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The Recycling Partnership Details Results From 3 Pilot Cities

Dive Insight:

The Recycling Partnership’s contamination reduction efforts have grown in scope over the past couple years, based in part on initial pilots in multiple Massachusetts municipalities, and have become increasingly adaptable. The goal in each case is to help cities develop a deeper understanding of their programs and find solutions that can be adopted full-scale.

“Not only did we see these results, but in each of the cities we tried to create this roadmap for the city to take it citywide,” said Cody Marshall, vice president of technical assistance for The Recycling Partnership.

As seen in these three examples, how each city crafts their educational program largely depends on local stakeholders and resources.

In Atlanta, the city’s collection trucks were already using an app developed by Rubicon Global, so the technology company worked to develop a new contamination tracking app for inspectors. That will be available to Atlanta going forward and could potentially be used as a standalone in other cities.

The initial plan for Denver was to focus on cardboard, but the city decided that cans were a higher priority after finding large amounts of them in the baseline characterization study. Among many takeaways from Denver, Marshall noted traditional mailers and cart tags were more effective than social media campaigns.

For Chicago, which has publicly struggled with its curbside recycling efforts in recent years, the education campaign was an even bigger focus. Working with Recycle By City this went citywide, and was boosted by additional grant funding from Target and Coca-Cola.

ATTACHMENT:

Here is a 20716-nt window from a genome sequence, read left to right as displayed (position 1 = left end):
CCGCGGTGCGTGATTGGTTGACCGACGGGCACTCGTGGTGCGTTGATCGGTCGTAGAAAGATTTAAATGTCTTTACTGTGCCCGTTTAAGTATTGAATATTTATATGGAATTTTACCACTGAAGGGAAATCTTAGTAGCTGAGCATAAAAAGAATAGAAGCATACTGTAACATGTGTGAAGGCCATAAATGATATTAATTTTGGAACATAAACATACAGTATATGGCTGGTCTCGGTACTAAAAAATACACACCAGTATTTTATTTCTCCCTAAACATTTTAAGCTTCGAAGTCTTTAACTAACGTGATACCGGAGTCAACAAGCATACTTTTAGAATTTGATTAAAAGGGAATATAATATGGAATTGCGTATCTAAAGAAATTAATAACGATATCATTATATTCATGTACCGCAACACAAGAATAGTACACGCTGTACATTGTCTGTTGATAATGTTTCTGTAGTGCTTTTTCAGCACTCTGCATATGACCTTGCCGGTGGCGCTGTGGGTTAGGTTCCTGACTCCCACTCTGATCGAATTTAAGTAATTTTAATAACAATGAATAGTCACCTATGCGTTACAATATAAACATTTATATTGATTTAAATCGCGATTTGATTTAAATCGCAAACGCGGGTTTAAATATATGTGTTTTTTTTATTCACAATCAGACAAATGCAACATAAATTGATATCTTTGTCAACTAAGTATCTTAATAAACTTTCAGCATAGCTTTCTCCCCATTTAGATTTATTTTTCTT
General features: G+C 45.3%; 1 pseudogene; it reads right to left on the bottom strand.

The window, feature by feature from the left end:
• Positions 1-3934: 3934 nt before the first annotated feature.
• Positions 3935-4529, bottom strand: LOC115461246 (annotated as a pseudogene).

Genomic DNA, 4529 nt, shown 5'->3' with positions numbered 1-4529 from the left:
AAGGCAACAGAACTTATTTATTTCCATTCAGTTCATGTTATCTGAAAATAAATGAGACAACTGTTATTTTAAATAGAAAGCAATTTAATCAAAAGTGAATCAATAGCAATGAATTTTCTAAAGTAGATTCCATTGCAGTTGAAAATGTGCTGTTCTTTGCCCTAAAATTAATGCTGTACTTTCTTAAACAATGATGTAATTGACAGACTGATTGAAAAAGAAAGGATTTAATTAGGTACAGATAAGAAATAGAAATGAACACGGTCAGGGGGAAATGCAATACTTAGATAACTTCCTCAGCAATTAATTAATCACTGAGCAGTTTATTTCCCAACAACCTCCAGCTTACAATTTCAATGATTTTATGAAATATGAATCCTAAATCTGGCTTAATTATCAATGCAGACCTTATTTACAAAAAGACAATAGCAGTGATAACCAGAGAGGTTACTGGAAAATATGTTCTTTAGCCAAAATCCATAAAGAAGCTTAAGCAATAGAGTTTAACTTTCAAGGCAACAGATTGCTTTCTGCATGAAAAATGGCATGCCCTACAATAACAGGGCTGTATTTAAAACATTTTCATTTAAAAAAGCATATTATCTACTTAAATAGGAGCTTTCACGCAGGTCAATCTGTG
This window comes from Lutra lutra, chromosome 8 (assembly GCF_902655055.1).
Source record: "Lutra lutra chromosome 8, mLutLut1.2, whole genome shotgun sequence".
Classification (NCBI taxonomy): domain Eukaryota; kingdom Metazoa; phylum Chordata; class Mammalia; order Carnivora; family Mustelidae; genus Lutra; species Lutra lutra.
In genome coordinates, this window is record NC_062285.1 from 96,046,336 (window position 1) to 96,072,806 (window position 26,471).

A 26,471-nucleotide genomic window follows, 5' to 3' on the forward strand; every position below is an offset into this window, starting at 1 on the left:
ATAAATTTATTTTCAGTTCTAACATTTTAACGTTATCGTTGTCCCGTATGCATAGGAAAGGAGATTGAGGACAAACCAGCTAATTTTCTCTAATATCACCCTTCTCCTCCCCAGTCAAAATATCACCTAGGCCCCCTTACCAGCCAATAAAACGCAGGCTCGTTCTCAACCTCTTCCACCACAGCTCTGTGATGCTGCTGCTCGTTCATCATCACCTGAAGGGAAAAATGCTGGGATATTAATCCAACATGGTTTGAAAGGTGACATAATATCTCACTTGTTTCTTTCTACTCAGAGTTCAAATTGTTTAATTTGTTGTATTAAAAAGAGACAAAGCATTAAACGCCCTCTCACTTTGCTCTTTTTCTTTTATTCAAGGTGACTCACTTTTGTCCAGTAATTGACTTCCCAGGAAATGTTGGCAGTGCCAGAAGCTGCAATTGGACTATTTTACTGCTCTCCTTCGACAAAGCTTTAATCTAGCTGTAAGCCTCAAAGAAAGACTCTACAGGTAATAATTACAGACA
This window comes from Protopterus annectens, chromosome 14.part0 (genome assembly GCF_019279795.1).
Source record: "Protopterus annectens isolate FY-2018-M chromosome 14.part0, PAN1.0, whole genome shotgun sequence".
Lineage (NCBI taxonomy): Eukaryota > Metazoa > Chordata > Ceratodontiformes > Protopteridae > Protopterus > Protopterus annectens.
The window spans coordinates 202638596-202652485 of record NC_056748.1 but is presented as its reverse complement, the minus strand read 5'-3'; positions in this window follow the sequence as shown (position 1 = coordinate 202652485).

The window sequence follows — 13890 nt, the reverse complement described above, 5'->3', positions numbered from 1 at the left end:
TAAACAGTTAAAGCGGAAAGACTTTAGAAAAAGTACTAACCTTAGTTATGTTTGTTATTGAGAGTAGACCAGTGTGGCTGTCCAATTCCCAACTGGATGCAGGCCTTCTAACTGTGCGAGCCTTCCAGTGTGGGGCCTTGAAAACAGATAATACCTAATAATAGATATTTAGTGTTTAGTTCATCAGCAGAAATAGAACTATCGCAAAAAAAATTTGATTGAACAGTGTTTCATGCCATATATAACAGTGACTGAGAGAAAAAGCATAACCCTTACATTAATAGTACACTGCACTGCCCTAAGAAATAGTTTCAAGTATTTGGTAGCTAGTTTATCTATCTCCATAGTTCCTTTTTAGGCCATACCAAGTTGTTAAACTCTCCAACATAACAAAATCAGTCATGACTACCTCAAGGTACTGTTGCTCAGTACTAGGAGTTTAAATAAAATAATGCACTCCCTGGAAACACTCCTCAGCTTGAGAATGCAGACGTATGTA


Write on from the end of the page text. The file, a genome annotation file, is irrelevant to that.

Going forward, The Recycling Partnership will be presenting more of these findings at events such as the recent Measurement Matters Summit and integrating them into existing community toolkits. Marshall estimates a robust education program like the ones in these cities costs $1.50-$2 per household. That number factors in all the educational materials, waste sorts and cart inspections, so he said the number shouldn’t scare local officials.

Lower spending amounts can also lead to results and the return is seen as worthwhile for any concerted contamination reduction program. Material recovery facility operators are often supporters as well. The Recycling Partnership worked with Alpine Waste & Recycling, Lakeshore Recycling Systems, Resource Management Companies and Waste Management, among others, in these three cities.

“There’s a clear ROI for the city and the MRF,” said Marshall. “Increasing capture could get value. Decreasing contamination is a huge value.”